In 2015, Anchor Distilling Co.’s Nikka Japanese whisky brand grew by 110 percent to around 20,000 cases in the United States, according to president Dennis Carr. The company is projecting approximately 50-percent growth for Nikka in 2016, fueled by a rise in the overall popularity of Japanese whisky. “The excitement around the quality and uniqueness of the flavor profile is reaching a wider audience,” Carr says. The 45-percent abv Coffey Grain ($69.99 a 750-ml. bottle) leads the portfolio, followed by the 43-percent abv Taketsuru Pure Malt ($69.99). Age-statement expressions, such as the Taketsuru 17-year-old ($149.99) and 21-year-old ($179.99), do well, but are highly allocated.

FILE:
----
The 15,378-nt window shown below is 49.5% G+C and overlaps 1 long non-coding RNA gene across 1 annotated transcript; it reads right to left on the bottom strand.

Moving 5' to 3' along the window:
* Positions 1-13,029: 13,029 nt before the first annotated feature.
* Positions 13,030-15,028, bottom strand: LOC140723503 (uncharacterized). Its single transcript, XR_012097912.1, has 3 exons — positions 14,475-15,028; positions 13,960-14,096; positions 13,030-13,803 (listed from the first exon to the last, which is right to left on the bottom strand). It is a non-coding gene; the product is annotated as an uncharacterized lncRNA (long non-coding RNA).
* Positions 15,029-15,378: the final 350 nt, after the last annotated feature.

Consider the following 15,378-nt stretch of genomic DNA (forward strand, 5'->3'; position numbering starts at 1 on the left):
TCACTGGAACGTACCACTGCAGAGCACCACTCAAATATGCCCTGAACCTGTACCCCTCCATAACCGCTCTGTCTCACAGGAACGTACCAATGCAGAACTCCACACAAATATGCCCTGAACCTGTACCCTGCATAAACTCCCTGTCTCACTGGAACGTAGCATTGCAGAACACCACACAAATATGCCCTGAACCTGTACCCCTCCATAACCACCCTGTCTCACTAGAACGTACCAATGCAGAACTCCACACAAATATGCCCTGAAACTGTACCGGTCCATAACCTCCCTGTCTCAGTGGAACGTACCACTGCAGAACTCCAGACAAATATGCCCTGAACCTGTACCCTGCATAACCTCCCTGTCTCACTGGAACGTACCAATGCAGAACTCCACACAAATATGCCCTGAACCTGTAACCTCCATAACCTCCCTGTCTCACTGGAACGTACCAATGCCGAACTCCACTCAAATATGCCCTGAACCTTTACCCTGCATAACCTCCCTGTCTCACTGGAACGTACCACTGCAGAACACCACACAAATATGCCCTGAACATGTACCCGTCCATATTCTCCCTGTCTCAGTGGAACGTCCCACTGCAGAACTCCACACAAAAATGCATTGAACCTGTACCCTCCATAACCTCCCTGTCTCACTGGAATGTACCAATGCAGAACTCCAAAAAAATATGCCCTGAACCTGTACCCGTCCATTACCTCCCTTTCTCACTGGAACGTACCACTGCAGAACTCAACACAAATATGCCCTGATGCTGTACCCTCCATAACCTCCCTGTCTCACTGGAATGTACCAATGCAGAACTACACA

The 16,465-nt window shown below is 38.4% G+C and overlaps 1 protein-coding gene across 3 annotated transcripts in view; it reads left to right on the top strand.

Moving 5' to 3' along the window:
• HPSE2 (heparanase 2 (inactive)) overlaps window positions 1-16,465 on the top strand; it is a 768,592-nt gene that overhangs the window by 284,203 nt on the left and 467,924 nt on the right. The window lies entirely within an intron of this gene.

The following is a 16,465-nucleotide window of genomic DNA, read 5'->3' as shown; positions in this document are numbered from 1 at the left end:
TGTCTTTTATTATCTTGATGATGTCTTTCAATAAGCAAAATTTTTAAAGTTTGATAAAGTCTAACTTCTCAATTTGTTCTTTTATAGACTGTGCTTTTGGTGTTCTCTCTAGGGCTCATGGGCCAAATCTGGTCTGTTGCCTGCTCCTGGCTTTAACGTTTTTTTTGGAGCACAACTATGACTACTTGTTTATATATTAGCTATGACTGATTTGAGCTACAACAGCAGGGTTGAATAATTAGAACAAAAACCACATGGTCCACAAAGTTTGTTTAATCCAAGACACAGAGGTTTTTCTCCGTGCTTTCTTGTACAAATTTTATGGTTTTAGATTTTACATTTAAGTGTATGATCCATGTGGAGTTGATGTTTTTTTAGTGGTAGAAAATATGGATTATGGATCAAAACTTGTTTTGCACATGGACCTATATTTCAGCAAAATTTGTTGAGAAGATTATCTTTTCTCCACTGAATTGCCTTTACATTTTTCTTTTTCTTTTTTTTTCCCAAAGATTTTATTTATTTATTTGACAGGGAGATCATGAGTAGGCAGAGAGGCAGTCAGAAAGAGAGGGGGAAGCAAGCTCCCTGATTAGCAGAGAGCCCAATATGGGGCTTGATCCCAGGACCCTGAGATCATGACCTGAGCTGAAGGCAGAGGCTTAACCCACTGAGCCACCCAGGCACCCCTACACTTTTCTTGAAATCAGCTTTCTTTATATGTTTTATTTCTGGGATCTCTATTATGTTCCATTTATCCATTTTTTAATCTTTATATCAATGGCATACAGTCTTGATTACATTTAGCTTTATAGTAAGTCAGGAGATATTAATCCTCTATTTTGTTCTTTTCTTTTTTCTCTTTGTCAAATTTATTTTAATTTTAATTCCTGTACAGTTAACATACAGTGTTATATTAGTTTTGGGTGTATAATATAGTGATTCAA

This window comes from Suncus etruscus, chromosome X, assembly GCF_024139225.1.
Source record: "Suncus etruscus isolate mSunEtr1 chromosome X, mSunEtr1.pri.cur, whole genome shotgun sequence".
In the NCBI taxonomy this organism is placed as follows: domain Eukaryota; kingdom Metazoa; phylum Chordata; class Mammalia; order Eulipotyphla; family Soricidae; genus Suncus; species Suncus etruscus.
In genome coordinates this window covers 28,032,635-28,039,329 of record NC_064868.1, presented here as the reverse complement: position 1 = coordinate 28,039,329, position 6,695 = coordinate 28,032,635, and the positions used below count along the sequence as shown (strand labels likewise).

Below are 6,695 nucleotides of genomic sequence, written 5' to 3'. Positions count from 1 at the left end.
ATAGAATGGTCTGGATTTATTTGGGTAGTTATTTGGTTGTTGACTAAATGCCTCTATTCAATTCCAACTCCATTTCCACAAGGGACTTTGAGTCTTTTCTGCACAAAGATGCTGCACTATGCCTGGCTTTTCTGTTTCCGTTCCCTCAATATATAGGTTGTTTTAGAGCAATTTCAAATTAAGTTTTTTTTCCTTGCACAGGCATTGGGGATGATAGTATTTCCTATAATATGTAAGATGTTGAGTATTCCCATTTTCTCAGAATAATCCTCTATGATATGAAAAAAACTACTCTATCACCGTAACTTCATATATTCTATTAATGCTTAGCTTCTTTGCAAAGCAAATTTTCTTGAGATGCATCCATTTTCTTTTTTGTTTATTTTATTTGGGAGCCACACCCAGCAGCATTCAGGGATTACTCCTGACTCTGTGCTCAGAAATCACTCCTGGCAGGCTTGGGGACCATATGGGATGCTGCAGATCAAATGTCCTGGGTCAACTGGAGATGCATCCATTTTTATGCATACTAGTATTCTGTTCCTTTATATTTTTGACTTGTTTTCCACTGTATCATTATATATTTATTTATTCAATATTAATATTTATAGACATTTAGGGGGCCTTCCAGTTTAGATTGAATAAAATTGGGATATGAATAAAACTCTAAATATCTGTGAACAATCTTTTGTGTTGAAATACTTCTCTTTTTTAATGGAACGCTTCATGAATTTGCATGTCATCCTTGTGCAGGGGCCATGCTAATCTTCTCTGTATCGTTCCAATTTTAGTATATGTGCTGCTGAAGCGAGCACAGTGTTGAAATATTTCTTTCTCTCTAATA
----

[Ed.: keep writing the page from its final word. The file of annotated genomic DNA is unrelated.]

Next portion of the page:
Cocktails have been key to Nikka’s success. “Japanese whisky hasn’t been constrained by the idea of being consumed only neat or on the rocks,” Carr says. “Mixologists are getting more creative with it.” About half the brand’s accounts are in the on-premise, and Anchor focuses most of its marketing on bartenders. “We’ve spent a lot of time working with bartenders around the country and with key whisky shops that emphasize education,” Carr says. Anchor loosely promotes the Coffey Grain expression for use in Manhattans and the new Coffey Malt ($74.99), which launches this month, for Old Fashioneds. “It’s ultimately down to the creativity of bartenders,” Carr says. He expects that the new Coffey Malt—which is made in an Aeneas Coffey still from a 100-percent malt base—will excel in the on-premise and eventually approach the volumes of the Coffey Grain.